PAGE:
Getting tired of artificially flavored popsicles and ice cream sandwiches? How about a nice, cool, refreshing, artificially flavored pickle instead?
I first saw the so-called Koolickle on an episode of Feasting on Asphalt 2: The River Run, one of the four hundred and twelve shows that Alton Brown does for the Food Network. Don't get me wrong, Alton is the coolest guy on television.
So, what's the story with the pickle… thing? Apparently, someone down south discovered that if you soak a pickle in cherry Kool-Aid, you get a delicious treat. Sound weird? It is.
I was reminded of the Koolickle after a new episode of Good Eats (Episode EA1110) that laid out exactly how to create them. In the episode, Alton began with a large jar of pickles, separated out the brine, and used the brine in place of water to mix up the Kool-Aid. He then replaced the pickles in the cherry Kool-Aid-flavored brine and let them get a good soak for a few days.
The result is a bright red pickle that looks about as natural as bright blue hair. Naturally, I had to try it. The problem was, in between the time that I saw the Good Eats episode and the time I tried to make it myself, I'd forgotten exactly how Alton made them. Did he replace the water with brine or simply soak the pickles in regularly-mixed Kool-Aid?
The Koolickle Experiment
I decided to do the easy thing and soak the pickles in regularly-mixed Kool-Aid. I figured that soaking a pair of pickles in a small container of Kool-Aid (while I drank the rest) would be a reasonable test, since I wouldn't be ruining an entire jar of pickles if it turns out I didn't like them.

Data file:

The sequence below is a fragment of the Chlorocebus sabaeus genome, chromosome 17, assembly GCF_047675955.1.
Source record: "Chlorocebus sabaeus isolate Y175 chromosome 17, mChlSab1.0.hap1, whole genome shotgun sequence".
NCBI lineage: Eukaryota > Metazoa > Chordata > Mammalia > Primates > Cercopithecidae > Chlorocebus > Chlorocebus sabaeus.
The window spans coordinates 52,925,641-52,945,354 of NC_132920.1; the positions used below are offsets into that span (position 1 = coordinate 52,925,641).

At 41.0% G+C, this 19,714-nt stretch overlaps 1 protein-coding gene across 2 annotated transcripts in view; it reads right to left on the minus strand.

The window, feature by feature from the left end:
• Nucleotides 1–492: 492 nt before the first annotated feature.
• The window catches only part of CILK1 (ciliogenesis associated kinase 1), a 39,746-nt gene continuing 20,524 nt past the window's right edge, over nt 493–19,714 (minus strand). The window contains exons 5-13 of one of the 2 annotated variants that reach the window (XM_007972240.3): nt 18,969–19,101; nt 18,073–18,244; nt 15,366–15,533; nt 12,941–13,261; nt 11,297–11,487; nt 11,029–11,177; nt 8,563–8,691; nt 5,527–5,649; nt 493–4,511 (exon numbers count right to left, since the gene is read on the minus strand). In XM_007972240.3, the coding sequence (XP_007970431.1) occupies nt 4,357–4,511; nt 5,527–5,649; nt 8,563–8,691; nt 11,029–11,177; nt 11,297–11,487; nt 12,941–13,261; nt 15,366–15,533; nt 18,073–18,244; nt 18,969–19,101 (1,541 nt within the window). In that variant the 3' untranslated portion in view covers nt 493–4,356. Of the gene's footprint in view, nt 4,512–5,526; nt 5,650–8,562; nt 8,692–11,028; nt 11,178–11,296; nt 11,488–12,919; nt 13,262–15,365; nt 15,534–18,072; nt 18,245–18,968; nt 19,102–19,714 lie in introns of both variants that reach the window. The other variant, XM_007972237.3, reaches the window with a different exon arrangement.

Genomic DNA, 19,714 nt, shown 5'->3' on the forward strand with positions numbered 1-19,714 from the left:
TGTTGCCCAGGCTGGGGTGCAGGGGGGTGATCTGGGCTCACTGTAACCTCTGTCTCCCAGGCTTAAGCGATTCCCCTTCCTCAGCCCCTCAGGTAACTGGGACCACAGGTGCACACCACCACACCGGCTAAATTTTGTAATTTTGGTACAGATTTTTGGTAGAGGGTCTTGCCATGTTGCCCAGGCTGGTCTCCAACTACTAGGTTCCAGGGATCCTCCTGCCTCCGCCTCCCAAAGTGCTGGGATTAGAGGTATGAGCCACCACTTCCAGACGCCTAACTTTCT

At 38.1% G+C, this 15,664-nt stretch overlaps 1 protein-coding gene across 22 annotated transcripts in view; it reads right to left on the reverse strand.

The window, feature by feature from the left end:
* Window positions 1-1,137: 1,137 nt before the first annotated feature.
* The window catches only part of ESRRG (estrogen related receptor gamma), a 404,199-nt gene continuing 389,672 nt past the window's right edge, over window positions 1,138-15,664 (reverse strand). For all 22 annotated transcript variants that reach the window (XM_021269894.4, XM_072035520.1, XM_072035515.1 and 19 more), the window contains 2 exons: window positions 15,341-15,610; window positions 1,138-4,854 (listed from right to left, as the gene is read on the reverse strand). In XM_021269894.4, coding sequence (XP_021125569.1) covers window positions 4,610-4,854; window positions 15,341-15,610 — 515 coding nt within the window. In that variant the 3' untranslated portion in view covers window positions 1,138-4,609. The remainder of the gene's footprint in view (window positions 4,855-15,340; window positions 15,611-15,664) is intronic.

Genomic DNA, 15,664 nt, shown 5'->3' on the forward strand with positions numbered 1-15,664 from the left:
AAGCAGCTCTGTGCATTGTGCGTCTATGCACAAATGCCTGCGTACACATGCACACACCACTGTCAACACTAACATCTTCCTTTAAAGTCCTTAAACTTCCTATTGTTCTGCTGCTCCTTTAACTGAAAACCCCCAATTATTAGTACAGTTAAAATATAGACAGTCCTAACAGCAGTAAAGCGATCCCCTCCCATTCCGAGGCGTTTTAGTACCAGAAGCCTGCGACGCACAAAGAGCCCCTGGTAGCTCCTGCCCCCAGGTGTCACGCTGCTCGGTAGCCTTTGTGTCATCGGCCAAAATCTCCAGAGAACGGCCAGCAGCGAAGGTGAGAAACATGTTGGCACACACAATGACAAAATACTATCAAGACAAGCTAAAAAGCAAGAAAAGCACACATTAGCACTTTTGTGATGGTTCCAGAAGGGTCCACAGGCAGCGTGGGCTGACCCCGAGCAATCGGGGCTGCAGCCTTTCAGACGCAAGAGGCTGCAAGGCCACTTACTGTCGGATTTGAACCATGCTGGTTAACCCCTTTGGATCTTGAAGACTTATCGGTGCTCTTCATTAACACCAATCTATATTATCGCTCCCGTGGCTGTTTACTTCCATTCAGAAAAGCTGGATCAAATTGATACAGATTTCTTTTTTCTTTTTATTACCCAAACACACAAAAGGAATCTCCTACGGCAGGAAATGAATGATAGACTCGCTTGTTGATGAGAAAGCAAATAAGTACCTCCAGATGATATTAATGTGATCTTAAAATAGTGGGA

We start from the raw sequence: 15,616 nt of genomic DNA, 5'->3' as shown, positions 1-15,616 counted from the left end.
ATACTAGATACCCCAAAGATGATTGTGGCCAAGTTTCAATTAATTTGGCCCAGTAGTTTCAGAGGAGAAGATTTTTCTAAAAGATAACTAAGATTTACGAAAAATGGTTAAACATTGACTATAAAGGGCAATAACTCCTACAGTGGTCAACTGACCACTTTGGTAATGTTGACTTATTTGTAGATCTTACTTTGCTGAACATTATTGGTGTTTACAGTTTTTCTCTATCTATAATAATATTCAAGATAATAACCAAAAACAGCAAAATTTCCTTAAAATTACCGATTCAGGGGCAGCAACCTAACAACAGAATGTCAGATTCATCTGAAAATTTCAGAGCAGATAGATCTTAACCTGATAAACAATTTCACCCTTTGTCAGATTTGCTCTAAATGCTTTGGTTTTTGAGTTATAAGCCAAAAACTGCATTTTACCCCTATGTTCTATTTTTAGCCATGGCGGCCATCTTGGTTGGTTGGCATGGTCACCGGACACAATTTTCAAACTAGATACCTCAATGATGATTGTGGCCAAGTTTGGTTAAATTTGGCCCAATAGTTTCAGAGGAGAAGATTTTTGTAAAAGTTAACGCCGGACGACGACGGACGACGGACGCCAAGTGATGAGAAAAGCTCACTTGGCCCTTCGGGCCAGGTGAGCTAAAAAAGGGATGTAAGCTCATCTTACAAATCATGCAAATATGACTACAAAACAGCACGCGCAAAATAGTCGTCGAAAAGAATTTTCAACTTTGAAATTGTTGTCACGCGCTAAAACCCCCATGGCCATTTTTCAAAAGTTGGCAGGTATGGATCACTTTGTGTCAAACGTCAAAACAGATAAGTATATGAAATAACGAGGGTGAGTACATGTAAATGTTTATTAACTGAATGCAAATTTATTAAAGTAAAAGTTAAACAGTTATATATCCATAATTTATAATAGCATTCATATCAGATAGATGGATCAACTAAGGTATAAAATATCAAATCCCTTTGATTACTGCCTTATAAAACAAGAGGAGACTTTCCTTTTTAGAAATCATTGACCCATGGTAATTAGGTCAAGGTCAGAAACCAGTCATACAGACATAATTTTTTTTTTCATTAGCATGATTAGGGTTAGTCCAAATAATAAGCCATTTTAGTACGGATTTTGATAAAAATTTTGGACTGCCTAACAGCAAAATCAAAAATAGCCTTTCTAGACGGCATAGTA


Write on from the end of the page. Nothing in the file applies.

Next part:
I started with a jar of Claussen Dill Pickles, sliced in half. Mixed up my cherry Kool-Aid, and filled a small plastic container with some of it. I added two of the pickle halves and sealed with lid. I threw the container into the refrigerator and waited – but not for very long. I decided to test along the way, cutting off about a third of the first pickle later on Day One. I finished the first pickle and cut a small amount off of the second on Day Two, and finished the second pickle on Day Three.
I observed a few things about my little Koolickle experiment.
- After three days, the pickles had not soaked all the way through. This, I attribute to the simple soak I did as opposed to replacing the water with brine in the Kool-Aid mixture, as Alton Brown did.
- The mixture seemed to soften up the pickles more than soaking in normal brine does. I say “seemed” because it wasn't to a large degree and I could be over-analyzing.
- The exposed flesh absorbed the Kool-Aid mixture far faster than the skin. If you're not going to put the Koolickle on a stick for eating, slicing the pickles into half-moons before soaking will increase the flesh-to-skin ratio and increase absorption.
- The flesh seemed to stop absorbing after two days. That is, the piece I cut off on Day Two seemed to have the same amount of absorption as the pieces I ate on Day Three.
- The sourness of the pickle was almost completely replaced by the sweetness of the Kool-Aid.
My two-year-old daughter helped me test along the way and my wife tried a bit of it on the third day. My daughter had no complaints, said it was pretty good. My wife didn't like it at all, but couldn't really put her finger on why. I liked them quite a bit, really.
Don't be scared of the pickle!
Give them a shot, these “Koolickles”. You might find you like them. Let me know if you do. My next project will be to try the method that Alton Brown used on Good Eats, and after that, I'll be trying different flavors of Kool-Aid. I'll post a follow-up when I do!